Latent TB infection
Testing for Mycobacterium tuberculosis begins with a skin or antibody test for latent TB infection. This is not used as a general screen, but is targeted at those who are at a high risk for contracting the disease and at those who work or live with high-risk patients. These tests may also be done as part of a physical examination prior to starting school or a new job. Positive results may indicate a latent TB infection and should be followed by other investigations such as chest X-rays to look for signs of active disease.
To diagnose TB of the respiratory tract, 3 - 5 sputum specimens are collected first thing in the morning when they are most likely to contain the most TB bacteria. If extrapulmonary TB is suspected, samples are collected based upon where in the body the infection is likely to be. Multiple samples of gastric washings/aspirates or urine may be collected and submitted to the laboratory. Sometimes cerebral spinal fluid (CSF), biopsied tissue, or other body fluids are also collected.
A presumptive diagnosis of TB can be made by examining a smear of the patient's specimen under the microscope after it has been stained with a special stain to detect acid fast bacteria (AFB). Positive AFB smears are likely to indicate a TB infection, since M. tuberculosis is the most common acid-fast bacillus, but the smears cannot distinguish between the different species of "acid-fast" bacilli.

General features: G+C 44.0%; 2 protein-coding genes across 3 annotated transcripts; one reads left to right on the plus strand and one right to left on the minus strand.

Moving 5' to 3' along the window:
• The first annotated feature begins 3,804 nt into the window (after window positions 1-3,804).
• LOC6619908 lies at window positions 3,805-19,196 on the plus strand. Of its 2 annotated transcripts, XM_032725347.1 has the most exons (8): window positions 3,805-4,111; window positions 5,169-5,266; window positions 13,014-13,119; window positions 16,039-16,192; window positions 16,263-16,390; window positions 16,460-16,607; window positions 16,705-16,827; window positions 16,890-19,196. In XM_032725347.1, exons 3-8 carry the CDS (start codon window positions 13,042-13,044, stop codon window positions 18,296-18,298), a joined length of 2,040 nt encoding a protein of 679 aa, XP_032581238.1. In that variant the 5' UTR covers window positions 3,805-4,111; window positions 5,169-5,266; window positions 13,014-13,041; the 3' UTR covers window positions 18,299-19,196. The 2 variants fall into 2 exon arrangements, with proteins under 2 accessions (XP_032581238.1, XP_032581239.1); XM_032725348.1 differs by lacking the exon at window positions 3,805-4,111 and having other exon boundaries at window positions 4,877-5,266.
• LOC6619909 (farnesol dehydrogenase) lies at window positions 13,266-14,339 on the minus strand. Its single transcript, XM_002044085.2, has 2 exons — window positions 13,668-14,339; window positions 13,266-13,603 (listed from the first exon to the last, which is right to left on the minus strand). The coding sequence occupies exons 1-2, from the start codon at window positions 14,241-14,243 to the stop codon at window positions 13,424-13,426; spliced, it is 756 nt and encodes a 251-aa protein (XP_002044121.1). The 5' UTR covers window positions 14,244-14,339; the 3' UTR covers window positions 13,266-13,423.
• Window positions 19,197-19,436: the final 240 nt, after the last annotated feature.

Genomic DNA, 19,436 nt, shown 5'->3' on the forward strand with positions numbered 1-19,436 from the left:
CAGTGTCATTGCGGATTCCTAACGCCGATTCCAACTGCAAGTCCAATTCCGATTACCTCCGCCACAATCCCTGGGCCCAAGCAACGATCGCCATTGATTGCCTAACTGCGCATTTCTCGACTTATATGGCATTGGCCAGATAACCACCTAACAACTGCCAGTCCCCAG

A genetic probe or molecular TB test can add additional information. It amplifies/replicates genetic components of TB and can narrow the identification to a group of mycobacteria (of which M. tuberculosis is the most common). While AFB smears and genetic tests may be available the same day that the samples are submitted, both positive and negative results must be confirmed by culture.
AFB cultures are set up using decontaminated, digested, and concentrated body samples. Nutrients and incubation provide a supportive environment for the slow growing mycobacteria. The results of cultures are definitive: They can tell your doctor what organisms are present and what drugs are likely to kill them but they take time - days to several weeks for positive samples, up to six to eight weeks to confirm negative results.
Once M. tuberculosis has been identified and treatment has begun, AFB smears and cultures are used to monitor the effectiveness of treatment.
X-rays are often used as a follow-up to positive TB skin and antibody tests to look for signs of mycobacteria growth and to help determine whether someone has active tuberculosis or a latent TB infection. Infection with TB can cause a number of characteristic findings on x-rays, including cavities (holes) and calcification in organs such as the lungs and kidneys. More information on radiological tests can be found at The Royal College of Radiologists.